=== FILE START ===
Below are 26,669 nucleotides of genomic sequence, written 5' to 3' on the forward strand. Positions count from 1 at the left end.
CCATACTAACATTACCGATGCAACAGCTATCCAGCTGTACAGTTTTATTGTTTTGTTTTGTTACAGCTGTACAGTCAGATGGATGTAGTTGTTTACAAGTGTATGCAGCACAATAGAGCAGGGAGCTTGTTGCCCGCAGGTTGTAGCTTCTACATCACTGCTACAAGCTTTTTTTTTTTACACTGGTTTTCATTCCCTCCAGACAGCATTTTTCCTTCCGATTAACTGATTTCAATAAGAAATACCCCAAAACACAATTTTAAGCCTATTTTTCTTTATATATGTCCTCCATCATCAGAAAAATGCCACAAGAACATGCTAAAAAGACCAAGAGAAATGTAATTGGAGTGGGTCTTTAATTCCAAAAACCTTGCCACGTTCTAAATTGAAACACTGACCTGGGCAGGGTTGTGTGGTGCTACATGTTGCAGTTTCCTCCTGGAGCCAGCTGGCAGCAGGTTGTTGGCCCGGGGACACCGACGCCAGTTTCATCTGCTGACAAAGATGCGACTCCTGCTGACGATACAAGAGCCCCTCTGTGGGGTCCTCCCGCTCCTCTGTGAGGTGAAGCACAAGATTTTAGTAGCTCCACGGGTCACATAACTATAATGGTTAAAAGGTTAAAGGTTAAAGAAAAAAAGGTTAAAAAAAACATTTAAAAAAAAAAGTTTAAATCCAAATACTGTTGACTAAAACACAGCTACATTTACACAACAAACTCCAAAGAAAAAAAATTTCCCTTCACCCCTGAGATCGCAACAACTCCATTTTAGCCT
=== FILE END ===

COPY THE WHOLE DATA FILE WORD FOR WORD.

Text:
Below are 26,669 nucleotides of genomic sequence, written 5' to 3' on the forward strand. Positions count from 1 at the left end.
CCATACTAACATTACCGATGCAACAGCTATCCAGCTGTACAGTTTTATTGTTTTGTTTTGTTACAGCTGTACAGTCAGATGGATGTAGTTGTTTACAAGTGTATGCAGCACAATAGAGCAGGGAGCTTGTTGCCCGCAGGTTGTAGCTTCTACATCACTGCTACAAGCTTTTTTTTTTTACACTGGTTTTCATTCCCTCCAGACAGCATTTTTCCTTCCGATTAACTGATTTCAATAAGAAATACCCCAAAACACAATTTTAAGCCTATTTTTCTTTATATATGTCCTCCATCATCAGAAAAATGCCACAAGAACATGCTAAAAAGACCAAGAGAAATGTAATTGGAGTGGGTCTTTAATTCCAAAAACCTTGCCACGTTCTAAATTGAAACACTGACCTGGGCAGGGTTGTGTGGTGCTACATGTTGCAGTTTCCTCCTGGAGCCAGCTGGCAGCAGGTTGTTGGCCCGGGGACACCGACGCCAGTTTCATCTGCTGACAAAGATGCGACTCCTGCTGACGATACAAGAGCCCCTCTGTGGGGTCCTCCCGCTCCTCTGTGAGGTGAAGCACAAGATTTTAGTAGCTCCACGGGTCACATAACTATAATGGTTAAAAGGTTAAAGGTTAAAGAAAAAAAGGTTAAAAAAAACATTTAAAAAAAAAAGTTTAAATCCAAATACTGTTGACTAAAACACAGCTACATTTACACAACAAACTCCAAAGAAAAAAAATTTCCCTTCACCCCTGAGATCGCAACAACTCCATTTTAGCCT